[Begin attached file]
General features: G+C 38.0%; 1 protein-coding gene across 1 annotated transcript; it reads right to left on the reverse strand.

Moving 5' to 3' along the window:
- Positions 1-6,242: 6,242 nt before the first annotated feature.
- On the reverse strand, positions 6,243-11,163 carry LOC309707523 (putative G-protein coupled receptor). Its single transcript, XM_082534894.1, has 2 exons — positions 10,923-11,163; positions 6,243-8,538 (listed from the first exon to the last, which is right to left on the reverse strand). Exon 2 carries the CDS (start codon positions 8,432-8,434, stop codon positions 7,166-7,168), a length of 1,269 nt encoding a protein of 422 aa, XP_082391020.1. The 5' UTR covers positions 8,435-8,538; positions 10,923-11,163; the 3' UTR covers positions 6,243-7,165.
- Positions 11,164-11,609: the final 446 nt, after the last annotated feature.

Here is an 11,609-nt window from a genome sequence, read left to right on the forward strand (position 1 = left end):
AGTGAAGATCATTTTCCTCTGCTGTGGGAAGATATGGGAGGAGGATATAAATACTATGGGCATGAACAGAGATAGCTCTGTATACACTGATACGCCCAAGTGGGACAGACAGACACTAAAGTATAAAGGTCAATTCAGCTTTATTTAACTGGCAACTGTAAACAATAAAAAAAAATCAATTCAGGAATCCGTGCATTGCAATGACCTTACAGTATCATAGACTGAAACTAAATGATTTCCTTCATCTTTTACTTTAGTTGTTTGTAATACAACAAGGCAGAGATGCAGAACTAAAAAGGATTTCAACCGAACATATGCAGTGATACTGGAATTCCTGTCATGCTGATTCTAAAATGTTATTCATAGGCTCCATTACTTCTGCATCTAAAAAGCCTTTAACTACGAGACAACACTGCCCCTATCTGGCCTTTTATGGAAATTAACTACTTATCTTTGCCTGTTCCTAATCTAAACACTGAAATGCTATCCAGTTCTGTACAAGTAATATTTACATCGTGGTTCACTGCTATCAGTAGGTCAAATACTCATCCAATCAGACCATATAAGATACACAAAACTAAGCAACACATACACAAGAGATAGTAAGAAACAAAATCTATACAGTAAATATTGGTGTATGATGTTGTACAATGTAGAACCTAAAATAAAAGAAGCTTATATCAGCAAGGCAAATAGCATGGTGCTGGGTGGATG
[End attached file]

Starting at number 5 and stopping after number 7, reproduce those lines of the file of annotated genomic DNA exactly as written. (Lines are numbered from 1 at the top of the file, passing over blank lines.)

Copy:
- Positions 11,164-11,609: the final 446 nt, after the last annotated feature.

Here is an 11,609-nt window from a genome sequence, read left to right on the forward strand (position 1 = left end):
AGTGAAGATCATTTTCCTCTGCTGTGGGAAGATATGGGAGGAGGATATAAATACTATGGGCATGAACAGAGATAGCTCTGTATACACTGATACGCCCAAGTGGGACAGACAGACACTAAAGTATAAAGGTCAATTCAGCTTTATTTAACTGGCAACTGTAAACAATAAAAAAAAATCAATTCAGGAATCCGTGCATTGCAATGACCTTACAGTATCATAGACTGAAACTAAATGATTTCCTTCATCTTTTACTTTAGTTGTTTGTAATACAACAAGGCAGAGATGCAGAACTAAAAAGGATTTCAACCGAACATATGCAGTGATACTGGAATTCCTGTCATGCTGATTCTAAAATGTTATTCATAGGCTCCATTACTTCTGCATCTAAAAAGCCTTTAACTACGAGACAACACTGCCCCTATCTGGCCTTTTATGGAAATTAACTACTTATCTTTGCCTGTTCCTAATCTAAACACTGAAATGCTATCCAGTTCTGTACAAGTAATATTTACATCGTGGTTCACTGCTATCAGTAGGTCAAATACTCATCCAATCAGACCATATAAGATACACAAAACTAAGCAACACATACACAAGAGATAGTAAGAAACAAAATCTATACAGTAAATATTGGTGTATGATGTTGTACAATGTAGAACCTAAAATAAAAGAAGCTTATATCAGCAAGGCAAATAGCATGGTGCTGGGTGGATG